In experimental psychology research, it is important to confirm that results of a study are actually due to independent or manipulated variables, rather than extraneous variables. Internal validity is the degree to which the results are associated with the independent variable, and not other, uncontrolled factors. When an experiment is said to be internally valid, a direct causal relationship between the independent and dependent variables is demonstrated unequivocally. This is in contrast to external validity, which is the generalizabilty of results across different experimental settings. This entry outlines several types of extraneous variables that may jeopardize the internal validity of research in educational psychology.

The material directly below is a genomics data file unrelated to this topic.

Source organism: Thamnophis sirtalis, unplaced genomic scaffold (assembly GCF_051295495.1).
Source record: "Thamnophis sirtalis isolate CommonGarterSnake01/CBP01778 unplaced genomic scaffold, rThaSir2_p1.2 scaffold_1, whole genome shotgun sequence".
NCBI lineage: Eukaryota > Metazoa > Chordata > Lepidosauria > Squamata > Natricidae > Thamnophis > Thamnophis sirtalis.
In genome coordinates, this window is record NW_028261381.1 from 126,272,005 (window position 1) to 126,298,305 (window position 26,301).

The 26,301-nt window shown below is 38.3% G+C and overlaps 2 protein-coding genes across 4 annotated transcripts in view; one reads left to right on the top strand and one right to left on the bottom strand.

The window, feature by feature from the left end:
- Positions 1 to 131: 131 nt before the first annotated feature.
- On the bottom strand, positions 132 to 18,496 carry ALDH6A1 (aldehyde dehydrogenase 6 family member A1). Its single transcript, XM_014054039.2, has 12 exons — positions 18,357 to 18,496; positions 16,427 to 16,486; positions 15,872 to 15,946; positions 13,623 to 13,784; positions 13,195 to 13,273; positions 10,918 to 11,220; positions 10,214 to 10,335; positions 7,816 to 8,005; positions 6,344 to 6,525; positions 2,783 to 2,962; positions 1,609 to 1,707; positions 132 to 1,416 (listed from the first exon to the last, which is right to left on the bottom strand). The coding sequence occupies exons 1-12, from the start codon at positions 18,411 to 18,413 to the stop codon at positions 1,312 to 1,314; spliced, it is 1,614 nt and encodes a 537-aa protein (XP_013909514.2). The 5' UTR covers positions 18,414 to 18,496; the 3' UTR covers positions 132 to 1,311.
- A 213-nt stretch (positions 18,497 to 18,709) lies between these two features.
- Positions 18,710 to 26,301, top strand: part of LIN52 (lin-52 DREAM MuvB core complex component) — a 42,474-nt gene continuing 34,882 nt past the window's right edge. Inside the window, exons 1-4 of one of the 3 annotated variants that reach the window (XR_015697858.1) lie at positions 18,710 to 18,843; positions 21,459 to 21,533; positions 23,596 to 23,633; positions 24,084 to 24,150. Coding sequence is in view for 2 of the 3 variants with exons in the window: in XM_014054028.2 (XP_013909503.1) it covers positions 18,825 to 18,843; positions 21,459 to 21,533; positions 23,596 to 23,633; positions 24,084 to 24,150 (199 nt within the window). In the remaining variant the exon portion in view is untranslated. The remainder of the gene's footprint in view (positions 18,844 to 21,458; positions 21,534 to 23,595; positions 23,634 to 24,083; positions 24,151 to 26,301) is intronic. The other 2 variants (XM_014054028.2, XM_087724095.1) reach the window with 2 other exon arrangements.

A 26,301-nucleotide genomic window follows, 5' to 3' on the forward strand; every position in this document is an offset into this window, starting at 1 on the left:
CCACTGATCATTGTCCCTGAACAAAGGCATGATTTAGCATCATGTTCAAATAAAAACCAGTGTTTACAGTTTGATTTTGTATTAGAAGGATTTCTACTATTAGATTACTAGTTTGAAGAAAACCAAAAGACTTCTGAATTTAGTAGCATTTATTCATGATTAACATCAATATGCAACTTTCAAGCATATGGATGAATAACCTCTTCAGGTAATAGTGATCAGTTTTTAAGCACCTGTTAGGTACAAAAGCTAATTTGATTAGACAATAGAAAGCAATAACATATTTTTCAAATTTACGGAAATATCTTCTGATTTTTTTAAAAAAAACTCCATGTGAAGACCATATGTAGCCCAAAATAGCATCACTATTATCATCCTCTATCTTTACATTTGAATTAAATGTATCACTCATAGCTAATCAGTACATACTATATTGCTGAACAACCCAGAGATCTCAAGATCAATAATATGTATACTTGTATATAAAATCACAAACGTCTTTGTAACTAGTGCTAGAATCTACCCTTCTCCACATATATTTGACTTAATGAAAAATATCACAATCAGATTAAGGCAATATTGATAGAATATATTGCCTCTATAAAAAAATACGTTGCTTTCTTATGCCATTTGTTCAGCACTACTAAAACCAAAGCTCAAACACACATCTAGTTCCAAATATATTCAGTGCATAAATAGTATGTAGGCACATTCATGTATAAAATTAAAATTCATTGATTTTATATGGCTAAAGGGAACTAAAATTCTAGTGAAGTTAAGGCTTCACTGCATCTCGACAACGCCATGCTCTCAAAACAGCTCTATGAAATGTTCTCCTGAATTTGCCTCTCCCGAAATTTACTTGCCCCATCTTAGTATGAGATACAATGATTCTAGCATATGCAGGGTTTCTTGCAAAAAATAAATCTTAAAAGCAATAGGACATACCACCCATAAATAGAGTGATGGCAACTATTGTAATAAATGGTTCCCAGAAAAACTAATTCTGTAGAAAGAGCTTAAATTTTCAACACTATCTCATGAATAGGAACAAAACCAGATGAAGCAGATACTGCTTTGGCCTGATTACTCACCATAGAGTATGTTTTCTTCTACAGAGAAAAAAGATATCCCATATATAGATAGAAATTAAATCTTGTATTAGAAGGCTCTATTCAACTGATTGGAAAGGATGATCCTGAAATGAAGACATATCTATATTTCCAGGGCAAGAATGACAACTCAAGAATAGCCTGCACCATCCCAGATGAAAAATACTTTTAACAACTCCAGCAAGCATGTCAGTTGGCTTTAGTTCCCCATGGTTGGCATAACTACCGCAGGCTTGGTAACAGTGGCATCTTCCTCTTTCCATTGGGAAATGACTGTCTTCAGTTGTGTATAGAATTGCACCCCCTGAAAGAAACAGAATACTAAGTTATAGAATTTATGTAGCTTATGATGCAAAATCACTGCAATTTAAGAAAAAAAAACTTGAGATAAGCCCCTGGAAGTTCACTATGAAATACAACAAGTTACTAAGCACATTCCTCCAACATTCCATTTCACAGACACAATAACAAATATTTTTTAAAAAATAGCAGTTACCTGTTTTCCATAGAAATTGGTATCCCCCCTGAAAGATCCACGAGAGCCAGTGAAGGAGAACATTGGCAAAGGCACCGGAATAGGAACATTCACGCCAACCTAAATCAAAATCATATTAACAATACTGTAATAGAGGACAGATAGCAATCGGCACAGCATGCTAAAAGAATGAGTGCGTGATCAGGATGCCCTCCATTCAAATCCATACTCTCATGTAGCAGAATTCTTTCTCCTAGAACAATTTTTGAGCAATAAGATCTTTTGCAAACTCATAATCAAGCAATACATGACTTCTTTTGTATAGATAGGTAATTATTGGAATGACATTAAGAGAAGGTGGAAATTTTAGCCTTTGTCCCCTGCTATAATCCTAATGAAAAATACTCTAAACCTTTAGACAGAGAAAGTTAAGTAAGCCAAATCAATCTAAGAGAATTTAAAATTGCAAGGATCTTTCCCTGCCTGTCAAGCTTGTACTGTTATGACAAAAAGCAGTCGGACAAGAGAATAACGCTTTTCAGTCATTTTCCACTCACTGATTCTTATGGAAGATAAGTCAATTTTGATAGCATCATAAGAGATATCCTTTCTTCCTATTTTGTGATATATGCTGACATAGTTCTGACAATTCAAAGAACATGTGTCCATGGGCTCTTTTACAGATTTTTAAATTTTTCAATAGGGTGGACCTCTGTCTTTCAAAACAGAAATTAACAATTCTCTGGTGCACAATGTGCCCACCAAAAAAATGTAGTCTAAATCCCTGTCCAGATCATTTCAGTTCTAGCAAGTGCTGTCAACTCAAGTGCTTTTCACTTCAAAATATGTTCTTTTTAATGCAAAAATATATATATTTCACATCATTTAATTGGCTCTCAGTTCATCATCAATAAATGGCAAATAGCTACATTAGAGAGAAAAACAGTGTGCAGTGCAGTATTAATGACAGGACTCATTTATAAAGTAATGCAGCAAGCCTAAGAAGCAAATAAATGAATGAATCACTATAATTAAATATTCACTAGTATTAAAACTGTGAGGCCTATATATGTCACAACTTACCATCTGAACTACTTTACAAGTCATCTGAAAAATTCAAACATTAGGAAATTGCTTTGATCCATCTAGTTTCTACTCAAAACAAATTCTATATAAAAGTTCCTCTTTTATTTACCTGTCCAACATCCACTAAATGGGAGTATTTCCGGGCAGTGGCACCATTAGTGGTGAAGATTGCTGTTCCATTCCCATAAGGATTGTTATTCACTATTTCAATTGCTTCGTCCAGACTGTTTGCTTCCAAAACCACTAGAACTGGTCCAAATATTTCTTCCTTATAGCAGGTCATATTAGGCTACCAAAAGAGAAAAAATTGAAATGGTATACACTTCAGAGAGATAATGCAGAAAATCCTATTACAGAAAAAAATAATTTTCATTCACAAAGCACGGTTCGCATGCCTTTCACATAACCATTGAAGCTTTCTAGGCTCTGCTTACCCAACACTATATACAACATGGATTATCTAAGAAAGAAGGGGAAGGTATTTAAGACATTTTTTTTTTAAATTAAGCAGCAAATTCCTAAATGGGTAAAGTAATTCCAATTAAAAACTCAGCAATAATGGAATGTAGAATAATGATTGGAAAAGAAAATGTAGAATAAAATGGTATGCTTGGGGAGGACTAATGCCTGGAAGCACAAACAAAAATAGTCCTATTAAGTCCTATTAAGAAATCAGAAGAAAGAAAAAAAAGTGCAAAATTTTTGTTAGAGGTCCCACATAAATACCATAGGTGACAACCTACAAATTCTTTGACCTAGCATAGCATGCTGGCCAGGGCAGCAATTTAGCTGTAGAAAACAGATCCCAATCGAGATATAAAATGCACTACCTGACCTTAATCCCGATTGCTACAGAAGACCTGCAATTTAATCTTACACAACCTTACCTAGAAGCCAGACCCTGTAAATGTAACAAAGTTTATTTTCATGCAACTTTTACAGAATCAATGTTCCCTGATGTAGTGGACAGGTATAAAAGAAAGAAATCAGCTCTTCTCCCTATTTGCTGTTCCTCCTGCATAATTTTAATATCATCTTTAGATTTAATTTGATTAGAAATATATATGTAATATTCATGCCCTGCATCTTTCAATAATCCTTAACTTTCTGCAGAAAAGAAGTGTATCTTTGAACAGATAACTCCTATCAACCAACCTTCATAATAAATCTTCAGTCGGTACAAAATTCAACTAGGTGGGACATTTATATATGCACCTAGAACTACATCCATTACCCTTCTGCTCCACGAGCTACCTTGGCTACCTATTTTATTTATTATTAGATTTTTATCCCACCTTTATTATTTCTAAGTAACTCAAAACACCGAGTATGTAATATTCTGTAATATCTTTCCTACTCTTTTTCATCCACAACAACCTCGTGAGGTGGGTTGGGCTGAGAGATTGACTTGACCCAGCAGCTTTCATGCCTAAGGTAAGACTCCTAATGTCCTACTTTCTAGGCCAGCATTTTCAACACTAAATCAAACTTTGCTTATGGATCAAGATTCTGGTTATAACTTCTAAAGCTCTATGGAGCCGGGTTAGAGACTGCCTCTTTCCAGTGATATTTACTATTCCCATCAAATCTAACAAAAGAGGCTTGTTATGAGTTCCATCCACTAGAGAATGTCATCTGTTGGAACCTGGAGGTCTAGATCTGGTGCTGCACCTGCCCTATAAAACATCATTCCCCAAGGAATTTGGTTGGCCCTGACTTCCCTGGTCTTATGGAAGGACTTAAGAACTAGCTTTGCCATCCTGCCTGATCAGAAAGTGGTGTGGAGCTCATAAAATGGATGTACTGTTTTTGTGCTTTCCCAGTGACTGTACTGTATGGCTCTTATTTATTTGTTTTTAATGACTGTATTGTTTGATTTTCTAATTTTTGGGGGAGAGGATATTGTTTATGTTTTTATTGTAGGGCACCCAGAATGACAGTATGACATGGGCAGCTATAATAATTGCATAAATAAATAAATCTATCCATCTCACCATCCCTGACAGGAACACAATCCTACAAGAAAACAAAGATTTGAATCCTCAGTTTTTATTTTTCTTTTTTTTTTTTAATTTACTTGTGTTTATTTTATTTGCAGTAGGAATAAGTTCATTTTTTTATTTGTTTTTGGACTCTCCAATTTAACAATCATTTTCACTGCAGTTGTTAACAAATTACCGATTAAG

Threats to Internal Validity

If an experiment extends over a long period of time, uncontrolled changes may occur in the experimental groups—this confound ...

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